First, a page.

You may be familiar with a quote that says, “The only constant in life is change.” This quote is derived from the teachings of the ancient philosopher, Heraclitus of Ephesus.  If you know anything about Greek philosophers, Heraclitus was pre-Socrates and his writings were produced in 500 BCE.

The ancient quote is relevant even today in 2018.  While I am not an expert in Greek philosophy, I am an expert in the change that has happened in my own life.  I know I am not alone; everyone faces changes as they age, as jobs come and go, as family grows or declines, and as we face many adversities that may come our way.  It is how we respond to change that gives us strength.

Some may have never known the level of strength inside of us until we are faced with change.  This strength gives us a resilience to snap back from adversity.  My friends and family members often say I am one of the strongest people they know.  I have always used adversity or change as a driving force.  If anyone said that I could not do something, I did what I needed to do to accomplish the task.  A family member once told me I was not college material.  I knew that I was and I earned a Bachelor of Arts in Marketing, and an MBA in Business Management.  While that journey was a long one, education was something I set my sights on and was able to accomplish through the drive of adversity and change.

After an almost eight year career in a local manufacturing company (I had worked as a credit analyst and moved into co-op advertising) I felt very comfortable in my position.  I was in my element, and I wanted to be considered as a brand manager in a highly male dominated industry.  I was just about to graduate with my BA degree in marketing and I felt that I knew the organization well enough to transition to another department.  I had worked for this organization since I was 25 years old and I felt like I was a part of the family.  Little did I know that the organization was about to lay off 20 to 30% of its employees.  Fellow employees were getting the pink slip, and, to my dismay, I was one of the casualties.  As the person who I thought of as my mentor, escorted me out of the building, I was crushed.  I could not believe that my world had been turned upside down and as I sat and cried in my car, I had no idea what my next job would be.  Co-op advertising was not a department in many organizations and try as I might, there were no openings in the organizations that did have those positions.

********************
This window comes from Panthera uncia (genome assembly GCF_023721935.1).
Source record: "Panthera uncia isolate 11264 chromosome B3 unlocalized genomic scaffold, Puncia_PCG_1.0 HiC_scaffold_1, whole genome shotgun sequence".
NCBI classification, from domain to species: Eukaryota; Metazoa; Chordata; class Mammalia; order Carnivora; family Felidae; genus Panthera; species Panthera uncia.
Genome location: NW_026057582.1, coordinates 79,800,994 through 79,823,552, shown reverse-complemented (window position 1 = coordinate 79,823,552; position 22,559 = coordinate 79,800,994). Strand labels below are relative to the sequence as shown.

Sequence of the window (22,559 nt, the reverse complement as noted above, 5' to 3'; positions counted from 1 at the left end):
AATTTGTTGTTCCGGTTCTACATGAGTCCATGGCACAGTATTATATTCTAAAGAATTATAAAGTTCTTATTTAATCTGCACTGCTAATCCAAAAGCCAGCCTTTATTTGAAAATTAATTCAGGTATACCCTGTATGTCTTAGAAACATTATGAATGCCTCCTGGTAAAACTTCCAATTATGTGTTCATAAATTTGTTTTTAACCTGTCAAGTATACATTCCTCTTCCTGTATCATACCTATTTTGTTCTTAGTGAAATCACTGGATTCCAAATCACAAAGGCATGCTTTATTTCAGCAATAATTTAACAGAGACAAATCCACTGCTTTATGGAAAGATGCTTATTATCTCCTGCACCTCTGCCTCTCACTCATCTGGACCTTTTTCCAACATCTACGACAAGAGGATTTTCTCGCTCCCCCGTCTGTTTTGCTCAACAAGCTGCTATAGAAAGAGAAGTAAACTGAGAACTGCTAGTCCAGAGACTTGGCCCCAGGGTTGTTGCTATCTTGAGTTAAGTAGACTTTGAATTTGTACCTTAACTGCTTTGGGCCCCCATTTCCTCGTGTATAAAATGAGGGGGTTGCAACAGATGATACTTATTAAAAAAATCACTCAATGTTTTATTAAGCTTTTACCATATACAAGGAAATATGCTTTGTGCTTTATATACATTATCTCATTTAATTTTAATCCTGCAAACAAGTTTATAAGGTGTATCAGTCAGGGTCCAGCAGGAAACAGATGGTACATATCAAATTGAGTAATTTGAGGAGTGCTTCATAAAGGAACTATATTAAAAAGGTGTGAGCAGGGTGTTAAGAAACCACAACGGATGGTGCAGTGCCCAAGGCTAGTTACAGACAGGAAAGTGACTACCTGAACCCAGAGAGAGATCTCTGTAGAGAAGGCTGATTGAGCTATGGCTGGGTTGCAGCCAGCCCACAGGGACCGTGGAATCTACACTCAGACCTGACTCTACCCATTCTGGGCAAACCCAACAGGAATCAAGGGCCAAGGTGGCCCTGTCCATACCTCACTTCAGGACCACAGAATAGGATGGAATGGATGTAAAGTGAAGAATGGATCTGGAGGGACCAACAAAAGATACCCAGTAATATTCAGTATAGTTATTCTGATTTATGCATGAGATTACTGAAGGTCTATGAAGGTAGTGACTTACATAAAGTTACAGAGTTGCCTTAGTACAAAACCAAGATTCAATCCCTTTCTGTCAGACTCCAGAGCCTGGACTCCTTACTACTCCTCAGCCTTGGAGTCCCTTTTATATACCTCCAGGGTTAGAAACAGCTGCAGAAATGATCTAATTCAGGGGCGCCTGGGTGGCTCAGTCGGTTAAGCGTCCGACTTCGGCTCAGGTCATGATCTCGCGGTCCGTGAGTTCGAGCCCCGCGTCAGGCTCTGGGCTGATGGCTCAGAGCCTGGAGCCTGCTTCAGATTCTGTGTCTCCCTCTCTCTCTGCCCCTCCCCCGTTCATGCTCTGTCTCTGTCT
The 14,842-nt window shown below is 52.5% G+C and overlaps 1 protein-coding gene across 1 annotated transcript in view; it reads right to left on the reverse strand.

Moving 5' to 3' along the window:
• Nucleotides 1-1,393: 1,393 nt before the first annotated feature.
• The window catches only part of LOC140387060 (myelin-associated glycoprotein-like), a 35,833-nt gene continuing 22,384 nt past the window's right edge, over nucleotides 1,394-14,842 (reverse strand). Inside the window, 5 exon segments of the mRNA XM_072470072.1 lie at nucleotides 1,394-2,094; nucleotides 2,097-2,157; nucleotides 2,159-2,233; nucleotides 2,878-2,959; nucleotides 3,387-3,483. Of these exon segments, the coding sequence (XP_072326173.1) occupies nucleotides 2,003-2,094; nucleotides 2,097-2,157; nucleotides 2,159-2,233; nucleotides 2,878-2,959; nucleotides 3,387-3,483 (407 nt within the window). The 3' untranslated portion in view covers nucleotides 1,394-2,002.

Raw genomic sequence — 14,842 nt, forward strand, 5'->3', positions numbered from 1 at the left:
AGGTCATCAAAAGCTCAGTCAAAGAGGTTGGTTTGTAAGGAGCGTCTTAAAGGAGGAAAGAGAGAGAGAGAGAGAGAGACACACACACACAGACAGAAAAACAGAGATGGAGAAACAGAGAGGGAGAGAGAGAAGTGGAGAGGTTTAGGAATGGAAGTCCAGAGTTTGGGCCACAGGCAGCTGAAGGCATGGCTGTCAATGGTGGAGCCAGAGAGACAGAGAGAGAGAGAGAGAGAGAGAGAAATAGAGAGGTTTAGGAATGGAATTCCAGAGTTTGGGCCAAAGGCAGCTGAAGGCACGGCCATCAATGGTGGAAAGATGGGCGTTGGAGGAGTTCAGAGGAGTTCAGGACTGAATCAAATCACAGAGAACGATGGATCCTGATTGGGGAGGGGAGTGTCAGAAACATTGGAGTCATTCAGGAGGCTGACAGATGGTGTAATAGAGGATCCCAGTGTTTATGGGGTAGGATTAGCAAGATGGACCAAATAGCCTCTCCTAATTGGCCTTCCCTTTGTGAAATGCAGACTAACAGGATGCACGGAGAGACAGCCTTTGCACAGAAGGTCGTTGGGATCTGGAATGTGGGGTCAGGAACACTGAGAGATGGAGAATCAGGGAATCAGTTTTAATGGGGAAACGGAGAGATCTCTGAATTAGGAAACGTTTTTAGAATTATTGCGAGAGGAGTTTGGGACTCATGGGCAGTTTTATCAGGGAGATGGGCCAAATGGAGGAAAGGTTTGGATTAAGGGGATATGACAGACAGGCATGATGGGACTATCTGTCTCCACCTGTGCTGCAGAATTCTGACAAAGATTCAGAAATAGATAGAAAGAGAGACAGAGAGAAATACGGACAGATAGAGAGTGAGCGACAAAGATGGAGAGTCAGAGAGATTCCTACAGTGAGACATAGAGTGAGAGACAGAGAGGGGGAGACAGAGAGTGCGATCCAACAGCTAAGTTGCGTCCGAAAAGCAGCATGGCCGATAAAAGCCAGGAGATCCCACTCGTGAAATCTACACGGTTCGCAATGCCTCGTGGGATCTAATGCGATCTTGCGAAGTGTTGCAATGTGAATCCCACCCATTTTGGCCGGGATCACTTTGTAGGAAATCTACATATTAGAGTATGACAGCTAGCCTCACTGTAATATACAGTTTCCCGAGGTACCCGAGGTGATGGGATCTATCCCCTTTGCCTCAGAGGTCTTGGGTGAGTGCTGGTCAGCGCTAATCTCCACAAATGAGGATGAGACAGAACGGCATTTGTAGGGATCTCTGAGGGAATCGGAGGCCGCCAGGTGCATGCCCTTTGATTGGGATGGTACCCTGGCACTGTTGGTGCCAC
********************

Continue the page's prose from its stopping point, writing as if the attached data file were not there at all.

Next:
I remember feeling defeated, insecure, and at my lowest point forgetting the many talents and strong skills that I possessed.  I learned that I had to reinvent myself in order to move on.  I started applying for jobs that I felt I could do in other industries.  I had to remember that I didn’t know how to do everything when I moved from credit analyst to co-op advertising.  Knowing this helped me emerge from a place of insecurity to a place of embracing change and the challenges it would bring.  I was offered a position in Education Administration and I negotiated for the position of coordinator, so I could stay in my salary bracket.  As the years progressed I became an associate director and interim director of the program.  This is just one example of how I have embraced change and used it to my advantage.

Since that time, I have reinvented myself a few more times and have enjoyed new careers and continue to face challenges head on.  I have enjoyed being married to my college sweetheart for twenty years and he has always been by my side to support me with any new challenge that comes my way.

In 2015, I had the most frightening, life altering change anyone can imagine.  This time it came in the form of a cancer diagnosis; in-operable stage four pancreatic and liver cancer.  I was only forty-three years old and I was in a debilitating fog of fear.  I was in a holding pattern and I could not start chemotherapy treatments for four weeks.

I was unaware if I truly had the inner strength to come out of the news of this diagnosis.  I went without sleep some days and prayed and cried myself to sleep often.  I reached deep into my faith and I found solace in prayer books I had been given.  At one of my lowest points, I read the words “I am not dying today.”  Those words gave me so much clarity.  Those words gave me the power and strength to live until I could begin my cancer fight with chemotherapy.  For four weekends I was able to walk 5k’s with my friends.  After each 5k, I shared my diagnosis and each of them was in my corner, ready to love and support me now more than ever.

As I battle cancer with chemotherapy, more changes and challenges emerged with the toll the medications take on my body.  I have one strong week and one chemo recovery week as my treatments are every 14 days.  Thanks be to God, I am here to tell my story of adversity and change, two years and eleven months later.  “Seventy-four percent of pancreatic cancer patients die within the first year of diagnosis”, I am part of the twenty-six percent that beat that statistic.

“The only constant in life is change.”  Heraclitus was correct in 500BCE and is still correct today.  How you respond to change is up to you.  You will never know the power of your strength until change challenges you to overcome adversity.